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The Decline of the West (Volume 2): Perspectives of World-History

The Decline of the West (Volume 2): Perspectives of World-History - Oswald Spengler

The Decline of the West (Volume 2): Perspectives of World-History


The Decline of the West Volume II: Perspectives of World-History
By Oswald Spengler


Contents

I-Origin and Language--The Cosmic and the Microcosm
II-Origin and Language--The Group of the Higher Cultures
III-Origin and Language--The Relations between the Cultures
IV-Cities and Peoples--The Soul of the City
V-Cities and Peoples--Peoples, Races, Tongues
VI-Cities and Peoples--Primitives, Culture-Peoples, Fellaheen
VII-Problems of the Arabian Culture--Historic Pseudomorphoses
VIII-Problems of the Arabian Culture--The Magian Soul
IX-Problems of the Arabian Culture--Pythagoras, Mohammed, Cromwell
X-The State--The Problem of the Estates: Nobility and Priesthood
XI-The State--State and History
XII-The State--Philosophy of Politics
XIII-The Form-world of Economic Life--Money
XIV-The Form-world of Economic Life--The Machine


Excerpt from Chapter I

Regard the flowers at eventide as, one after the other, they close in the setting sun. Strange is the feeling that then presses in upon you--a feeling of enigmatic fear in the presence of this blind dreamlike earth-bound existence. The dumb forest, the silent meadows, this bush, that twig, do not stir themselves, it is the wind that plays with them. Only the little gnat is free--he dances still in the evening light, he moves whither he will.

A plant is nothing on its own account. It forms a part of the landscape in which a chance made it take root. The twilight, the chill, the closing of every flower--these are not cause and effect, not danger and willed answer to danger. They are a single process of nature, which is accomplishing itself near, with, and in the plant. The individual is not free to look out for itself, will for itself, or choose for itself.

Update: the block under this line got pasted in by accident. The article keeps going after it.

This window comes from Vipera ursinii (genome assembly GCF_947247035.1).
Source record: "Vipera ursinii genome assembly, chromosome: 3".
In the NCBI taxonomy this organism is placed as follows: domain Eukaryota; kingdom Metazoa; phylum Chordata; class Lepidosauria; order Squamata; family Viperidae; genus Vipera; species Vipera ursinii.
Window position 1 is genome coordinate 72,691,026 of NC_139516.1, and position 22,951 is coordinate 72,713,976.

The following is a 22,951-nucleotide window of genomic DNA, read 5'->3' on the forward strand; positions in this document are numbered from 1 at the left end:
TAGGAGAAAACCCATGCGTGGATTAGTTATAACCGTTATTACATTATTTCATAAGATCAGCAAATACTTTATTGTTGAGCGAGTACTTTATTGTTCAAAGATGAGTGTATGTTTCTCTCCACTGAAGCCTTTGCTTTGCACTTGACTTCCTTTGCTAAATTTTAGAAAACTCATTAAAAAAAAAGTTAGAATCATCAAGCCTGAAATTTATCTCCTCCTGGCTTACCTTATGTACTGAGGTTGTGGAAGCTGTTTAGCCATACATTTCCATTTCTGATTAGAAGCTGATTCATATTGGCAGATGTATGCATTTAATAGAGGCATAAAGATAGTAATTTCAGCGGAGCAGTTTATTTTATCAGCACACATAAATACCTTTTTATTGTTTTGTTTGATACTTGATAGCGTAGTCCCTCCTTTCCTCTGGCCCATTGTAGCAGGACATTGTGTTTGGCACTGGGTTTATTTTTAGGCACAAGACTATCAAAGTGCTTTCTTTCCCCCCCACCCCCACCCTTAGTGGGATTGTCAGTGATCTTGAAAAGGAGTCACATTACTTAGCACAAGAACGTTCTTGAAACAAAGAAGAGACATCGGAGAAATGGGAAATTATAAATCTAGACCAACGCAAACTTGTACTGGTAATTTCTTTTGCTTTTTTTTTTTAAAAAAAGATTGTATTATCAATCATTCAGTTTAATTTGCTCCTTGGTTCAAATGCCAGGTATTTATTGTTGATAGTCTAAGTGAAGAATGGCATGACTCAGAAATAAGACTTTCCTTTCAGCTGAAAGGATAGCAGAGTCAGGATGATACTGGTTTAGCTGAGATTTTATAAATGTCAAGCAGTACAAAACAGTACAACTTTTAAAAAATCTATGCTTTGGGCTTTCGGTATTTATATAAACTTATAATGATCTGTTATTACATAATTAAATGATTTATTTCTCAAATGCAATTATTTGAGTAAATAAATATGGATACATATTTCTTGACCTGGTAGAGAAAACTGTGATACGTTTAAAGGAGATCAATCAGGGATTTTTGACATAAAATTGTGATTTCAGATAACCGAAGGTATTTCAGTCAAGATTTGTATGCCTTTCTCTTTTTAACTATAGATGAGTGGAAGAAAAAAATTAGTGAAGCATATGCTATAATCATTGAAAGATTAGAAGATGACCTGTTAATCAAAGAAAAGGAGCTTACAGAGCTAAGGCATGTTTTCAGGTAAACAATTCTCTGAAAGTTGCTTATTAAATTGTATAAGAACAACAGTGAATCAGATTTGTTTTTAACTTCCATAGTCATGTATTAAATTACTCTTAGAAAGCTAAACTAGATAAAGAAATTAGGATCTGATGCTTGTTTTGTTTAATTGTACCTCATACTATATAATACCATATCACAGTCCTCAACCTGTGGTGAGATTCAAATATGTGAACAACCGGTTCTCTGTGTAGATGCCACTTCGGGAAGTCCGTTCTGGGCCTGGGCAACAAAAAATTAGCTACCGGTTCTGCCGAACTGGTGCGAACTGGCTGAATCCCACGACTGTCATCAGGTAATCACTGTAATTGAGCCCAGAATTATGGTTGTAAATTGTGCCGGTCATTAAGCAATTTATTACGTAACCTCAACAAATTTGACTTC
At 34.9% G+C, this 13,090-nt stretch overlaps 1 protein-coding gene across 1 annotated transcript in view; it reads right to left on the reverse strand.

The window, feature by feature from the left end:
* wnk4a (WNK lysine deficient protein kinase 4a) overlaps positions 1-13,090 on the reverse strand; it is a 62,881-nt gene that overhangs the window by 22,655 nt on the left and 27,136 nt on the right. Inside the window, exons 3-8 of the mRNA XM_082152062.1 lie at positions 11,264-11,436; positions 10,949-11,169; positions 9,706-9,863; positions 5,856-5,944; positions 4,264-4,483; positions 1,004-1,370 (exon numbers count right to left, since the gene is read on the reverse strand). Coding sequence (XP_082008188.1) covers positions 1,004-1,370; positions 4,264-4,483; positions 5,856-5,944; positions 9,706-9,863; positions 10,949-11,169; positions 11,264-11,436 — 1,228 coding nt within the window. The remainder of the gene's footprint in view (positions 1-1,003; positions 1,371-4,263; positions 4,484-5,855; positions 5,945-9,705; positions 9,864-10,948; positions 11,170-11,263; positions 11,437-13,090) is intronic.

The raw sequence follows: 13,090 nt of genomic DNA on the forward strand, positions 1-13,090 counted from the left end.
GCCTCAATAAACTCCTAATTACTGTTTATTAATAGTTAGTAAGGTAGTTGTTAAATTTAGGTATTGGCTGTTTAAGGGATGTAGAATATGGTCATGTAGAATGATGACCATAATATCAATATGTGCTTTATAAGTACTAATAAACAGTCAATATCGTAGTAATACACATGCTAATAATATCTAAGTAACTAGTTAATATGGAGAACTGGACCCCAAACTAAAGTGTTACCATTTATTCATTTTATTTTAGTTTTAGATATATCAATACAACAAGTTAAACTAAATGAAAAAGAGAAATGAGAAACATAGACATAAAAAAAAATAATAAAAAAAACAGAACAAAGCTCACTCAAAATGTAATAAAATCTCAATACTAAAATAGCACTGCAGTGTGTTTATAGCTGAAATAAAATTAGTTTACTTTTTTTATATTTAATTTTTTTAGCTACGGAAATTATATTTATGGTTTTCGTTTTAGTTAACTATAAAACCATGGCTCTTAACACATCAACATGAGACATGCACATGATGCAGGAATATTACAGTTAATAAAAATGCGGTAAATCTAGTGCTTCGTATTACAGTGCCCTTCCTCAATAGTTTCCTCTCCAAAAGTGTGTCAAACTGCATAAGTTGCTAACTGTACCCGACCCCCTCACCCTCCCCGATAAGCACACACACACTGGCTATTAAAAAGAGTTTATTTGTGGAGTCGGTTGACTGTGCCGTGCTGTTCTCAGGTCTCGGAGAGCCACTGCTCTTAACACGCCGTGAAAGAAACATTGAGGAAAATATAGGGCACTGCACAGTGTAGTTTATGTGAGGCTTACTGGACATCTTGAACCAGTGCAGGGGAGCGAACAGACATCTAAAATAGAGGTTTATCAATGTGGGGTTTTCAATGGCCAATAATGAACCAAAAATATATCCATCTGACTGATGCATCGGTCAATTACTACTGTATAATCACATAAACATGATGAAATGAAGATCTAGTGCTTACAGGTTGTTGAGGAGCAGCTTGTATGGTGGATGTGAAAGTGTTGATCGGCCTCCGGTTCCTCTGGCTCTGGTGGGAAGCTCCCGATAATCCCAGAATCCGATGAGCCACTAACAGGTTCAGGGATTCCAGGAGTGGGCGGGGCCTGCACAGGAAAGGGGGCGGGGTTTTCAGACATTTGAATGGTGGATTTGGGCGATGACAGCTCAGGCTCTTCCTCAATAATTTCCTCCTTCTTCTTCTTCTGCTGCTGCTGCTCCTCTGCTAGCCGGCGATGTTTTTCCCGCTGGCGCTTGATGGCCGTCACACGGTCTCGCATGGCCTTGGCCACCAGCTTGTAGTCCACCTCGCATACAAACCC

An animal, on the contrary, can choose. It is emancipated from the servitude of all the rest of the world. This midget swarm that dances on and on, that solitary bird still flying through the evening, the fox approaching furtively the nest--these are little worlds of their own within another great world. An animalcule in a drop of water, too tiny to be perceived by the human eye, though it lasts but a second and has but a corner of this drop as its field--nevertheless is free and independent in the face of the universe. The giant oak, upon one of whose leaves the droplet hangs, is not.

Servitude and freedom--this is in last and deepest analysis the differentia by which we distinguish vegetable and animal existence. Yet only the plant is wholly and entirely what ti is; in the being of the animal there is something dual. A vegetable is only a vegetable; an animal is a vegetable and something more besides. A herd that huddles together trembling...

------------------------------------------------------------------------------------------------------------------------------------------

Windham Press is committed to bringing the lost cultural heritage of ages past into the 21st century through high-quality reproductions of original, classic printed works at affordable prices.

This book has been carefully crafted to utilize the original images of antique books rather than error-prone OCR text. This also preserves the work of the original typesetters of these classics, unknown craftsmen who laid out the text, often by hand, of each and every page you will read. Their subtle art involving judgment and interaction with the text is in many ways superior and more human than the mechanical methods utilized today, and gave each book a unique, hand-crafted feel in its text that connected the reader organically to the art of bindery and book-making.

We think these benefits are worth the occasional imperfection resulting from the age of these books at the time of scanning, and their vintage feel provides a connection to the past that goes beyond the mere words of the text.